U.S. Supreme Court Watch Supreme Court to hear tribal jurisdiction case Ruling in favor of Muscogee (Creek) Nation could set a domino effect into motion

By Molly M. Fleming

BridgeTower Media Newswires

WASHINGTON The U.S. Supreme Court will hear a case that could decide if the Muscogee (Creek) Nation has jurisdiction over 11 counties in eastern Oklahoma, and possibly set a precedent for other tribes.

Royal v. Murphy will be heard by the high court this fall, with a decision expected before June 2019. The court is being asked to decide if the Muscogee (Creek) Nation's 11-county jurisdiction is still intact. The territory includes 70 percent of Tulsa's city limits.

The 10th Circuit Court of Appeals wrote in its ruling that the Muscogee (Creek) Nation's reservation was never disestablished. The change can be done only through an act of Congress. Tenth Circuit Chief Judge Timothy Tymkovich said in his concurrence that the case should be heard by the U.S. Supreme Court.

In February, Oklahoma Attorney General Mike Hunter asked the Supreme Court to consider the case.

Hunter said in a prepared statement that he's pleased the court has taken up the case, and his office is looking forward to presenting the state's side.

Muscogee (Creek) Nation Attorney General Kevin Dellinger said in a prepared statement that the 10th Circuit made the correct assessment of the tribe's boundaries.

"We welcome the chance for the United States Supreme Court to affirm the Muscogee (Creek) Nation's sovereign territorial boundaries as established in our 1866 treaty with the United States," Dellinger said. "The 10th Circuit found clear confirmation that Congress deliberately preserved the Muscogee (Creek) Nation reservation."

"Unable to dispute the clear historical record and the law, the state of Oklahoma has asked the Supreme Court to read into facts that simply do not exist and/or to change the well-established applicable law," he said. "That request should be denied, and we are confident it will be."

If the Supreme Court rules in favor of the tribe, then there could be a huge domino effect in the state. The other four nations in the Five Civilized Tribes could ask for an analysis of their jurisdictions and would get the same results, said Taiawagi Helton, a professor of law at the University of Oklahoma. The Five Civilized Tribes are the Cherokees, the Chickasaws, the Choctaws, the Seminoles, and the Muscogee (Creek) Nation.

Helton said the tribes signed a lot of the same treaties. And while each tribe would need its own analysis of its jurisdictional standing, there was never a congressional act to disestablish those reservations.

The Murphy case dates back to 1999, when Patrick Murphy was convicted of killing George Jacobs. He was tried in state court, but he had the ruling challenged because he's a Muscogee (Creek) citizen, and the murder occurred in Indian territory. Under the Major Crimes Act, murder is one crime that when done on Indian territory must be tried in federal court.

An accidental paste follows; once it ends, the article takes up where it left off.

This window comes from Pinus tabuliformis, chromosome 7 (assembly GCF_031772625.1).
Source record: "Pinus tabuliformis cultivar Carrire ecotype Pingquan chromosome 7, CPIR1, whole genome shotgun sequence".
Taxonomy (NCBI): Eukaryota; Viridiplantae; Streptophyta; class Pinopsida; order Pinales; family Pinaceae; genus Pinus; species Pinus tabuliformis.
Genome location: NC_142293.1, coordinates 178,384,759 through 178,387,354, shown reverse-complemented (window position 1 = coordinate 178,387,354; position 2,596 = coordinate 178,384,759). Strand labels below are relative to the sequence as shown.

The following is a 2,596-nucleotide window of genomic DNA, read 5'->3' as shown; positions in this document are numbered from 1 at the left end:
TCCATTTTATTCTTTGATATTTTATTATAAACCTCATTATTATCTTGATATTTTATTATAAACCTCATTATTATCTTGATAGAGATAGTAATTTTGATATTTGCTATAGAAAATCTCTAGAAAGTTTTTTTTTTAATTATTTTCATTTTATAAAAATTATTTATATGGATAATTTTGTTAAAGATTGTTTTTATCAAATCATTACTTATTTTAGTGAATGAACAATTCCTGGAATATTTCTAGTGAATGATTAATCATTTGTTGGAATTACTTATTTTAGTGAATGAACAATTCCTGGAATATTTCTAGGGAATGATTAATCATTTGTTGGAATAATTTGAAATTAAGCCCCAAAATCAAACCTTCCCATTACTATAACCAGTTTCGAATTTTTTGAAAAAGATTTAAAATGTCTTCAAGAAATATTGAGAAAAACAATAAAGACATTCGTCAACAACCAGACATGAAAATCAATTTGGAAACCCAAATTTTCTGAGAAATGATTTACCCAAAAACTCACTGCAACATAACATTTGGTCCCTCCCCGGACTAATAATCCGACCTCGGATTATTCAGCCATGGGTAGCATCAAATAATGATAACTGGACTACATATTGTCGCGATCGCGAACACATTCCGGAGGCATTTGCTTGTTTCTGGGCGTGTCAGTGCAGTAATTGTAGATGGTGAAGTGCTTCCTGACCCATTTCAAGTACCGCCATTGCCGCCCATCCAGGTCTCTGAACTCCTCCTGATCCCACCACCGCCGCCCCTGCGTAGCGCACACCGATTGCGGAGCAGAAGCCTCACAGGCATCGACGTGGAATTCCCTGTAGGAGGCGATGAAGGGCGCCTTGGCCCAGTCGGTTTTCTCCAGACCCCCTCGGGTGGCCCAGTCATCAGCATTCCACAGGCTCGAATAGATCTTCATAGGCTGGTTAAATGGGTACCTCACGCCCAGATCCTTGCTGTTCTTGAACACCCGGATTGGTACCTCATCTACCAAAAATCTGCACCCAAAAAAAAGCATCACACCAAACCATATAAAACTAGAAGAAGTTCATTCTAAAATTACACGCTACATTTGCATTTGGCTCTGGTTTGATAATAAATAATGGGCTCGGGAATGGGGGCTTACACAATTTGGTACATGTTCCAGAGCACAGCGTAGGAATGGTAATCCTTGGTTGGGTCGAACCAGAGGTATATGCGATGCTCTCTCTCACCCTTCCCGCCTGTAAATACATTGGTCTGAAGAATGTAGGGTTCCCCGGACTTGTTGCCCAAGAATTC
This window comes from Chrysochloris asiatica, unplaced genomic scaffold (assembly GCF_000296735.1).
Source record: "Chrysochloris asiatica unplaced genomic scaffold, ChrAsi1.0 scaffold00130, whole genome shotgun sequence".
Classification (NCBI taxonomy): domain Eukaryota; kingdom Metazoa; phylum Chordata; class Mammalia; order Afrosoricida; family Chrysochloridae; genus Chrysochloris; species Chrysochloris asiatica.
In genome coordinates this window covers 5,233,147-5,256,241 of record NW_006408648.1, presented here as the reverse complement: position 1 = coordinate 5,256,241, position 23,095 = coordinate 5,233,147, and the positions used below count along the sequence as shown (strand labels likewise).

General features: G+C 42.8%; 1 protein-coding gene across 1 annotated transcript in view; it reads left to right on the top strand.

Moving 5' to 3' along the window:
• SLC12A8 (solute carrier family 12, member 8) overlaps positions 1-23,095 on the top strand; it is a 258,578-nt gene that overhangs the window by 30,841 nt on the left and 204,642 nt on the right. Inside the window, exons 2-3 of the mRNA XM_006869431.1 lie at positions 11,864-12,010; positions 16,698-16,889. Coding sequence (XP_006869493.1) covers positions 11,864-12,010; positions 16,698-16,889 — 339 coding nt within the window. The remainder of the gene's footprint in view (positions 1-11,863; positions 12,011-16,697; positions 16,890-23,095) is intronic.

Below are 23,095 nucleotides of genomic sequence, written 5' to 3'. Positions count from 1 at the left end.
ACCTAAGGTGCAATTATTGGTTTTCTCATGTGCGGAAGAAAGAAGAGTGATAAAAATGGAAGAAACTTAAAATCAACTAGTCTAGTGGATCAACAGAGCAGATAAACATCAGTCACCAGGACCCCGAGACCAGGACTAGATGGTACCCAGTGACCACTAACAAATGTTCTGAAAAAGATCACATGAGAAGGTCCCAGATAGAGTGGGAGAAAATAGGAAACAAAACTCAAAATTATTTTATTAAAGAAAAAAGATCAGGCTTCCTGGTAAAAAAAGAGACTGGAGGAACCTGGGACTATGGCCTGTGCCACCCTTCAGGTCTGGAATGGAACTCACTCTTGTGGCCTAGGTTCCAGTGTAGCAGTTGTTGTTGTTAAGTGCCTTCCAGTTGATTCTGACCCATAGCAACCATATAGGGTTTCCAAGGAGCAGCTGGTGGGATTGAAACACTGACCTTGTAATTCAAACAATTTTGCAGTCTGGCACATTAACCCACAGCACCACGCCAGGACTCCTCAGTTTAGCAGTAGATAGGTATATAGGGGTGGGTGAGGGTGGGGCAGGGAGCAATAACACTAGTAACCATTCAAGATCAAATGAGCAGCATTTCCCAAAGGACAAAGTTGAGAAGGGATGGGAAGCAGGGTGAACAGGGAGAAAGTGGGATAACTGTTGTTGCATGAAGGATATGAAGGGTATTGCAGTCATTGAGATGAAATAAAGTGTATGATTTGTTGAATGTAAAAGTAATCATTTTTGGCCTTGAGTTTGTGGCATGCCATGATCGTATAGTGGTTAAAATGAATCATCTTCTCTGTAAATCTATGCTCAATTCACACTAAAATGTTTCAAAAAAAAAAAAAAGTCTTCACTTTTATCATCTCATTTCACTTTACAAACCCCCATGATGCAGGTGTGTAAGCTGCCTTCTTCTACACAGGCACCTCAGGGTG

Since the August ruling, the Muscogee (Creek) Nation has been working to get more police departments deputized within its boundaries. Principal Chief James Floyd, during a presentation at Oklahoma State University, said there are 50 police jurisdictions in the tribe's reservation land.

Before the ruling, only six police organizations were cross-deputized. Now there are more than 30.

Floyd said during the presentation that even if the Supreme Court takes the case and rules in the tribe's favor, northeastern Oklahoma residents shouldn't expect any changes. He said it would take at least 20 years before any drastic changes occur.

"We're being methodical on how we approach it," he said, previously.

The Tulsa County District Court initially saw an influx of requests for cases to be moved to the U.S. District Court for the Eastern District of Oklahoma. But with all the district attorneys giving the same answer wait until cert is denied or the Supreme Court rules those requests have dwindled, said Erik Grayless, first assistant district attorney.

He said he expects those requests to decrease even more since there will be a Supreme Court decision. He said he thinks the case will be overturned, given that the federal government asked for the case to be reviewed.

If allowed, the district court office will likely file an amicus brief, he said.

"The local district attorneys' offices will bear the brunt of this decision, whatever it is," he said.

In the U.S. District Court for the Western District of Oklahoma, Cleve Billings filed a writ of habeas corpus in April, citing the Murphy case. The request was dismissed because the Lexington-based prisoner had not gone through the state courts first.

Published: Tue, May 29, 2018

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